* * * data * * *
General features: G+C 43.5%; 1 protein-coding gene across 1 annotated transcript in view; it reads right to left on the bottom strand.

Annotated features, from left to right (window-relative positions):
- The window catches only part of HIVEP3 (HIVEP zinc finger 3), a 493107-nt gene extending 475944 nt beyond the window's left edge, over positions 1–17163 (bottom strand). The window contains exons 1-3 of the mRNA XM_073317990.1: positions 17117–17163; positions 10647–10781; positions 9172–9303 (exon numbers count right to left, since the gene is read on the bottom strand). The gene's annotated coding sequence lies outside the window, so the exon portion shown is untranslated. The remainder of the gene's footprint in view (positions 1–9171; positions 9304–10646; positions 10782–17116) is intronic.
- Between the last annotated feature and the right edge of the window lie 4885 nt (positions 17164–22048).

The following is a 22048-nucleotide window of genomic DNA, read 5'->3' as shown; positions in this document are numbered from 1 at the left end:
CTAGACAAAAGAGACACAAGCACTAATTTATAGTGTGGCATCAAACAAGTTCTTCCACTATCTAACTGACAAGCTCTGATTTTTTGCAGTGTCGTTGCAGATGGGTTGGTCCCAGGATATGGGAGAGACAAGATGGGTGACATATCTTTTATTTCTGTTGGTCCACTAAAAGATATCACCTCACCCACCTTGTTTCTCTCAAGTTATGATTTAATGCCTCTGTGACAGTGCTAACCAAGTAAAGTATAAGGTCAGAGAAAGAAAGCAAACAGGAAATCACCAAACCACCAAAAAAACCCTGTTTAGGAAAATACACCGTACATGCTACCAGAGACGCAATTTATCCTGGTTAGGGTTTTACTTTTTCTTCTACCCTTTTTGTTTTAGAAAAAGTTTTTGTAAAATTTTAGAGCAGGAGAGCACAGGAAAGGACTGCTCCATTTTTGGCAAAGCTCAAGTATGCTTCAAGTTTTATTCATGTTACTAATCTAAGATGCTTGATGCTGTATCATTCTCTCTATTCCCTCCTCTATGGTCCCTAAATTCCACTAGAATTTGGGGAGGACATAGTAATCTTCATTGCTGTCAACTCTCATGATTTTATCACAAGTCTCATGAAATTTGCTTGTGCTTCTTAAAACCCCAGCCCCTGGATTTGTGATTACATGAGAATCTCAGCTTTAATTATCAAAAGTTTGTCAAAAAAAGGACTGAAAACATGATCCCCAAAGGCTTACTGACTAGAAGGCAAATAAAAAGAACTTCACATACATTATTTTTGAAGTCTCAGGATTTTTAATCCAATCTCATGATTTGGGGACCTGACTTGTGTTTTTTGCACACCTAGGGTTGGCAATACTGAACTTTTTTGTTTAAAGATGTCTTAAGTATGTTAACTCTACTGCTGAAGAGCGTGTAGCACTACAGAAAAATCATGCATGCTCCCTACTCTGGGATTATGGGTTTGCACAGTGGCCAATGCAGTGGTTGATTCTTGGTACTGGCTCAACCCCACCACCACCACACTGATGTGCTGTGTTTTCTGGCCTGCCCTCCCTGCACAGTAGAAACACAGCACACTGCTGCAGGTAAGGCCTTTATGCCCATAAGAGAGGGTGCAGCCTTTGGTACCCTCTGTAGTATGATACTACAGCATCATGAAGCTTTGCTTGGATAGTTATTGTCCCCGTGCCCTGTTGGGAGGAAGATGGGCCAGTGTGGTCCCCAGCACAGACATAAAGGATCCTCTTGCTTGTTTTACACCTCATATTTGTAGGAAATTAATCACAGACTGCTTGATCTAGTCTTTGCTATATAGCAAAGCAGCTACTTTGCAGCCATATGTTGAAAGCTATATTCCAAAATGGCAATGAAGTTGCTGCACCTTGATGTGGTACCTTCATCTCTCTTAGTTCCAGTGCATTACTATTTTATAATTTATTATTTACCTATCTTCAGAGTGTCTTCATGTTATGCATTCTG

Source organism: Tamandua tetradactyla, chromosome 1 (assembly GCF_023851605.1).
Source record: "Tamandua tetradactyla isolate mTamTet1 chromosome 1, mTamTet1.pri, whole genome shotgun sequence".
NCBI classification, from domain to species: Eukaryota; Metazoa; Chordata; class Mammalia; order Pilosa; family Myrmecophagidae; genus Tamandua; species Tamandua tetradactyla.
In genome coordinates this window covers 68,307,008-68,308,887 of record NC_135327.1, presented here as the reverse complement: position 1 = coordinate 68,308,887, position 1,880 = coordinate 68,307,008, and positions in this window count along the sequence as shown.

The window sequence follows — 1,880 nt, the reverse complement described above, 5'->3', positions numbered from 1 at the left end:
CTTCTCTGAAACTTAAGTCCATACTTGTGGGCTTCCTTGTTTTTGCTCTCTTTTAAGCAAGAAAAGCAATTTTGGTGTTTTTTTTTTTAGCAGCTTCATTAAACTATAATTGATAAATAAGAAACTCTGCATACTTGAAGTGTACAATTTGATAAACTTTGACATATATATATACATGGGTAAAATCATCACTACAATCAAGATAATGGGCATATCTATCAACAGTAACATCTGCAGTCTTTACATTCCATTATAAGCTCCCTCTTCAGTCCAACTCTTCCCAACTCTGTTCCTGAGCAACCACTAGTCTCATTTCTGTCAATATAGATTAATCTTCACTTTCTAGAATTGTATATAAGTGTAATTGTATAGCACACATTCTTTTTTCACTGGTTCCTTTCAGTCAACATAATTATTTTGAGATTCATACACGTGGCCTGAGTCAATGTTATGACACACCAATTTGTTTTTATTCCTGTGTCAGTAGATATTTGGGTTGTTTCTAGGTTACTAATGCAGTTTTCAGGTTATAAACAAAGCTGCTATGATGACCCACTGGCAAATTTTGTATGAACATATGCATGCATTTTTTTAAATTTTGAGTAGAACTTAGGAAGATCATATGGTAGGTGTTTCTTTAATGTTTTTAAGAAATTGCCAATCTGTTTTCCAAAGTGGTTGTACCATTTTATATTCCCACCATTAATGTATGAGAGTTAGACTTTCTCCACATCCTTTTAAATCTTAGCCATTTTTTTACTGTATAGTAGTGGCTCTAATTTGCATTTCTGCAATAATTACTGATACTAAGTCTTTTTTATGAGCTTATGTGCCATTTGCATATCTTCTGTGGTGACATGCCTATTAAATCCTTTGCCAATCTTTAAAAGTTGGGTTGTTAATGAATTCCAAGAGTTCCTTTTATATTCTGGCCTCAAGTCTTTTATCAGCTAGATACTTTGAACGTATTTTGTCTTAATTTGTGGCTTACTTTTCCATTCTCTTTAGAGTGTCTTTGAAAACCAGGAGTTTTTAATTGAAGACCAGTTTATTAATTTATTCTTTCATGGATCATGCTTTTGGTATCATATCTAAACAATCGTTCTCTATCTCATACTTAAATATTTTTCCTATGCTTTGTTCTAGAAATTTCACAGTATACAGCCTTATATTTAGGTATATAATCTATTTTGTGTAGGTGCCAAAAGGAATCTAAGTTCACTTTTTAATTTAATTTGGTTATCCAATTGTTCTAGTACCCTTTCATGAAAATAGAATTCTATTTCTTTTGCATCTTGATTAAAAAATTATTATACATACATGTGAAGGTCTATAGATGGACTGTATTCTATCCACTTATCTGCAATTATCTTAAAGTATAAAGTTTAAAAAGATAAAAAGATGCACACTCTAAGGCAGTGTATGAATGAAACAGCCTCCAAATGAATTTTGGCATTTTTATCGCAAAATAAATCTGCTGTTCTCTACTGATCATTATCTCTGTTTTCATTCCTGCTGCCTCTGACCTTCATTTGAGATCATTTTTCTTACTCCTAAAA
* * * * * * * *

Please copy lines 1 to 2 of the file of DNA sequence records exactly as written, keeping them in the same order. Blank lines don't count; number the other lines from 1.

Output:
General features: G+C 43.5%; 1 protein-coding gene across 1 annotated transcript in view; it reads right to left on the bottom strand.

Annotated features, from left to right (window-relative positions):